1. International Policy and Market Context
Countries Declare Renewed Ambition on Energy, Climate, and Circular Economy Models
- As the US President-elect stated his administration's decision to rejoin the Paris Climate Agreement, and achieve net-zero emissions by 2050, new climate commitments were announced at the UK Climate Ambition Summit co-convened by the UN and France, in partnership with Italy and Chile on 12 December 2020, to mark the five-year anniversary of the Paris Climate Agreement.
- China pledged to lower its carbon dioxide emissions per unit of GDP by over 65 percent from the 2005 levels, increase the share of non-fossil fuels in primary energy consumption to around 25 percent, bring its total installed capacity of wind and solar power to over 1.2 billion kilowatts, and increase forest cover by six billion cubic meters from 2005 levels by 2030.
- The UK announced a target to reduce its greenhouse gas emissions 68 percent from 1990 levels by 2030.
- The EU also committed to reducing greenhouse gas emissions 55 percent below 1990 levels by 2030, up from the previous pledge of 40 percent.
12th OPEC and non-OPEC Ministerial Meeting Concludes
- OPEC and non-OPEC producers agreed on 3 December to increase production by 500,000 barrels per day beginning in January. This will bring the total production cuts at the start of 2021 down to 7.2 mb/d from the current levels of 7.7 mb/d. Participating countries also agreed to hold monthly OPEC and non-OPEC Ministerial meetings starting in January 2021 to assess evolving market conditions.
LNG Prices Climb To Six-Year High: Greater Energy Market Volatility Looms
- A combination of outages at major productions hubs, colder weather in key importing countries, and congestion along global shipping routes have pushed LNG spot prices in Asia to the highest level since 2014. Noting that natural gas supply will not recover as fast as demand and may cause further market turbulence over the coming months at the Gastech Conference on 8 September 2020, the IEF Report on Oil and Gas Investment in the New Risk Environment released in collaboration with the Boston Consulting Group on 10 December 2020 points at greater market volatility and higher trending prices.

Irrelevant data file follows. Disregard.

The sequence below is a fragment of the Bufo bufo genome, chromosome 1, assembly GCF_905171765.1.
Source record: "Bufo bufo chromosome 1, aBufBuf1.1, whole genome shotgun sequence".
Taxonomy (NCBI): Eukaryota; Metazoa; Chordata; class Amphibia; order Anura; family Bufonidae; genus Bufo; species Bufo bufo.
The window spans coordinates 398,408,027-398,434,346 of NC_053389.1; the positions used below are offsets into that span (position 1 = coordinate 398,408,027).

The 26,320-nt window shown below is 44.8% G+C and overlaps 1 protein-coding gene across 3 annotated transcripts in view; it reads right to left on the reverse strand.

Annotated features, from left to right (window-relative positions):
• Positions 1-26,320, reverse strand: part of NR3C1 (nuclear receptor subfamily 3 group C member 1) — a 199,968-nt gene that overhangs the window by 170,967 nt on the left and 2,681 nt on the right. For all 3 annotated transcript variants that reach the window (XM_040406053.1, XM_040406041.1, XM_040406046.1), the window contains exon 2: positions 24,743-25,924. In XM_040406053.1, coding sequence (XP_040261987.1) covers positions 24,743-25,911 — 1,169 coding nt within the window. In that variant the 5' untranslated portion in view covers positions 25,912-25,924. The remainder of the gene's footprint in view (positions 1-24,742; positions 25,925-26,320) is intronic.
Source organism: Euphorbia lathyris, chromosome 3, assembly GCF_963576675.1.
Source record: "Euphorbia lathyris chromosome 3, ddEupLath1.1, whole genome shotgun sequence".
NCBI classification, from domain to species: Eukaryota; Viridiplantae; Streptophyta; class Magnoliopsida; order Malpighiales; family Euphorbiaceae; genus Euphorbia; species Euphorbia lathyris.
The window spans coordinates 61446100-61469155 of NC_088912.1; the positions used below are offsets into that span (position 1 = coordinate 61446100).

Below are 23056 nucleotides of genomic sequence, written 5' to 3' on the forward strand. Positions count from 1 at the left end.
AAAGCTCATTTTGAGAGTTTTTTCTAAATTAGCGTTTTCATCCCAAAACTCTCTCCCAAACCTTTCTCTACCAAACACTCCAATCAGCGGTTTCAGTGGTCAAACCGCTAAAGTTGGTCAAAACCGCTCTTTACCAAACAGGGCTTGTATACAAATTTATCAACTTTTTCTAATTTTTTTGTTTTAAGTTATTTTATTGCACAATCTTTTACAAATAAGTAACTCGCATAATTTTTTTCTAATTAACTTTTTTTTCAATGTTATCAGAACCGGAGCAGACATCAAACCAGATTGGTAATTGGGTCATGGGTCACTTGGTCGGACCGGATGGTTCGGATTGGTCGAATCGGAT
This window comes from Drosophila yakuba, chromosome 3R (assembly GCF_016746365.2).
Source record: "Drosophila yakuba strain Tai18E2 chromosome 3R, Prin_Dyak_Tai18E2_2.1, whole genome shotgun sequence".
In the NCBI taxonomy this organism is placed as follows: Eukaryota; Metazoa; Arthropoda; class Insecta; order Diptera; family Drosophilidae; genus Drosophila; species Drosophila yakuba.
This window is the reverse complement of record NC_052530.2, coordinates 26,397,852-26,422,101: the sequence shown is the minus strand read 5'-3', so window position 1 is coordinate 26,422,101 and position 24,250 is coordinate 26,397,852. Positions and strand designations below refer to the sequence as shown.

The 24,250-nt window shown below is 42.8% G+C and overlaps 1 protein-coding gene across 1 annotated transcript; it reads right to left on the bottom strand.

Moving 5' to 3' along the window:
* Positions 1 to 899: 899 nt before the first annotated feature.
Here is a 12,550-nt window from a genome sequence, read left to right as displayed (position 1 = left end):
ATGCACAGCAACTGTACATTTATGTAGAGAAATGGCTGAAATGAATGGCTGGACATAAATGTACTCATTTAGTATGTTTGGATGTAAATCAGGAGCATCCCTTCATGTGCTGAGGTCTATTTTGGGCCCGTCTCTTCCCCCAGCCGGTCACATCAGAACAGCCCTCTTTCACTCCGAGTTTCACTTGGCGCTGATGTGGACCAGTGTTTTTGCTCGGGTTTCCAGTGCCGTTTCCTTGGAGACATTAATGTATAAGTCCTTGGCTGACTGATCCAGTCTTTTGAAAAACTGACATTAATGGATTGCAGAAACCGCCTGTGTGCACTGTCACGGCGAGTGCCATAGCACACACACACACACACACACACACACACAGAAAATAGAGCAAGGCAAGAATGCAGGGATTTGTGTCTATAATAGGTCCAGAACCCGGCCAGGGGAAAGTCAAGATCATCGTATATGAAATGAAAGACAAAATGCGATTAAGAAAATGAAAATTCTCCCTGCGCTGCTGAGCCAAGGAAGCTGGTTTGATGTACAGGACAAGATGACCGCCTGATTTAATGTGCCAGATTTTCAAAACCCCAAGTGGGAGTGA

Attacks on Energy Infrastructure Threaten Market Stability
- IEF Secretary General, Joseph McMonigle condemned attacks on energy infrastructure on 23 November 2020 reiterating that such attacks: "...serve as another stark reminder for governments from producing and consuming countries, as well as the global energy sector, of their responsibility to maintain energy security and market stability in evermore complex and densely interconnected world markets." A subsequent attack on 14 December on an oil tanker, as it unloaded fuel at Jeddah port, caused an explosion and a fire onboard.
2. Key Points
The IEA and OPEC posted small demand declines but largely remain stable.
- The IEA reported a demand decrease of 40 kb/d and a year-on-year (y-o-y) demand decline of -8.82 mb/d due to continued uncertainty caused by COVID-19 in various countries.
- OPEC's demand forecast decreased by 20 kb/d for a y-o-y demand decline of -9.77 mb/d. The IEA and OPEC estimates for absolute world demand are now 91.22 mb/d and 89.99 mb/d, respectively.
The IEA and OPEC continue to diverge on non-OECD demand.
- The IEA's non-OECD demand assessment remains unchanged for a demand decline of -3.27 mb/d, while OPEC reports an increase of 160 kb/d for an overall decline of -4.29 mb/d largely due to improving demand from China.
- The IEA's estimate for OECD demand decreased by 30 kb/d to reach a total decline of -5.54 mb/d for 2020. OPEC's estimate decreased by 180 kb/d to reach a demand decline of -5.48 mb/d.
- The IEA and OPEC differ by 60 kb/d and 1.02 mb/d on OECD and non-OECD demand declines, respectively.
Both the IEA and OPEC's non-OPEC supply projections decrease slightly but largely remain stable.
- The IEA's December assessment for non-OPEC supply is down by 20 kb/d to reach a total decline of -2.60 mb/d while OPEC's assessment decreased by 70 kb/d for a total decline of -2.50 mb/d. In absolute values, the IEA and OPEC estimate non-OPEC supply at 63.01 mb/d and 62.67 mb/d respectively for 2020.
- The IEA reports OECD supply declines at -0.66 mb/d, up by 40 kb/d. OPEC records OECD declines at -0.88 mb/d, a decrease of 40 kb/d from last month. In absolute values, the IEA and OPEC estimate OECD supply at 27.85 mb/d and 29.13 mb/d, respectively for 2020 diverging by 1.28 mb/d.
Both the IEA and OPEC post slight decreases to non-OECD supply.
- The IEA's supply assessment decreased by 80 kb/d for a total decline of -1.51 mb/d while OPEC's forecast decreased by 40 kb/d for a total decline of -1.44 mb/d. In absolute values, the IEA and OPEC non-OECD supply estimates are 30.47 mb/d and 31.47 mb/d respectively for 2020 diverging by 1 mb/d.